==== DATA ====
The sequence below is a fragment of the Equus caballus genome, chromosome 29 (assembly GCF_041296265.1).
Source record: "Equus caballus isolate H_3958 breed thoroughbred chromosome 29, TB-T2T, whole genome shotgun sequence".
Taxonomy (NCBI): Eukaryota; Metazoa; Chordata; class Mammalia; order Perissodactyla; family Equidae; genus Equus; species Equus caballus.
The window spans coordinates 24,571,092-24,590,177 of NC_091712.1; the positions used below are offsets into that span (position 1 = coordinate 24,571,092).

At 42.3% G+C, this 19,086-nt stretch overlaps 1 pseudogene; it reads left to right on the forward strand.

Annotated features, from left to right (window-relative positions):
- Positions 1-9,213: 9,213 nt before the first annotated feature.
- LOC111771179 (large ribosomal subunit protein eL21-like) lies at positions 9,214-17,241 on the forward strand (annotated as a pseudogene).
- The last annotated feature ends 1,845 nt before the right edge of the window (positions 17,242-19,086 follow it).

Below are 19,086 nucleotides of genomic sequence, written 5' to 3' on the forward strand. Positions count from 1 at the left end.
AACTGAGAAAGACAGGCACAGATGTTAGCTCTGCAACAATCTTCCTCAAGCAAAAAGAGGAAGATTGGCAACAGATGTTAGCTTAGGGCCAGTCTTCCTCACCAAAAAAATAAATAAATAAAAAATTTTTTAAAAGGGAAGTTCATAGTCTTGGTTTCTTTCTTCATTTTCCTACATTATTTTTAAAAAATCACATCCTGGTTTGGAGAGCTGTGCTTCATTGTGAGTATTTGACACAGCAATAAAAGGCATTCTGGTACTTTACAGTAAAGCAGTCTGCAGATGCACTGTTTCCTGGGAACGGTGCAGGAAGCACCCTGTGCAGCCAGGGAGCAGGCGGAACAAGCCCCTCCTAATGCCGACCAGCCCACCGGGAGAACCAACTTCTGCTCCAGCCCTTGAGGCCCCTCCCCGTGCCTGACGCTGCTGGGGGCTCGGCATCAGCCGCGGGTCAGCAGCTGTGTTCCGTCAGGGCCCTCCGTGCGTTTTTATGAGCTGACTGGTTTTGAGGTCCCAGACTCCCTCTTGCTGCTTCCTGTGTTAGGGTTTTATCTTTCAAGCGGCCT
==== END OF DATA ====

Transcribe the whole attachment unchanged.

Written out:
The sequence below is a fragment of the Equus caballus genome, chromosome 29 (assembly GCF_041296265.1).
Source record: "Equus caballus isolate H_3958 breed thoroughbred chromosome 29, TB-T2T, whole genome shotgun sequence".
Taxonomy (NCBI): Eukaryota; Metazoa; Chordata; class Mammalia; order Perissodactyla; family Equidae; genus Equus; species Equus caballus.
The window spans coordinates 24,571,092-24,590,177 of NC_091712.1; the positions used below are offsets into that span (position 1 = coordinate 24,571,092).

At 42.3% G+C, this 19,086-nt stretch overlaps 1 pseudogene; it reads left to right on the forward strand.

Annotated features, from left to right (window-relative positions):
- Positions 1-9,213: 9,213 nt before the first annotated feature.
- LOC111771179 (large ribosomal subunit protein eL21-like) lies at positions 9,214-17,241 on the forward strand (annotated as a pseudogene).
- The last annotated feature ends 1,845 nt before the right edge of the window (positions 17,242-19,086 follow it).

Below are 19,086 nucleotides of genomic sequence, written 5' to 3' on the forward strand. Positions count from 1 at the left end.
AACTGAGAAAGACAGGCACAGATGTTAGCTCTGCAACAATCTTCCTCAAGCAAAAAGAGGAAGATTGGCAACAGATGTTAGCTTAGGGCCAGTCTTCCTCACCAAAAAAATAAATAAATAAAAAATTTTTTAAAAGGGAAGTTCATAGTCTTGGTTTCTTTCTTCATTTTCCTACATTATTTTTAAAAAATCACATCCTGGTTTGGAGAGCTGTGCTTCATTGTGAGTATTTGACACAGCAATAAAAGGCATTCTGGTACTTTACAGTAAAGCAGTCTGCAGATGCACTGTTTCCTGGGAACGGTGCAGGAAGCACCCTGTGCAGCCAGGGAGCAGGCGGAACAAGCCCCTCCTAATGCCGACCAGCCCACCGGGAGAACCAACTTCTGCTCCAGCCCTTGAGGCCCCTCCCCGTGCCTGACGCTGCTGGGGGCTCGGCATCAGCCGCGGGTCAGCAGCTGTGTTCCGTCAGGGCCCTCCGTGCGTTTTTATGAGCTGACTGGTTTTGAGGTCCCAGACTCCCTCTTGCTGCTTCCTGTGTTAGGGTTTTATCTTTCAAGCGGCCT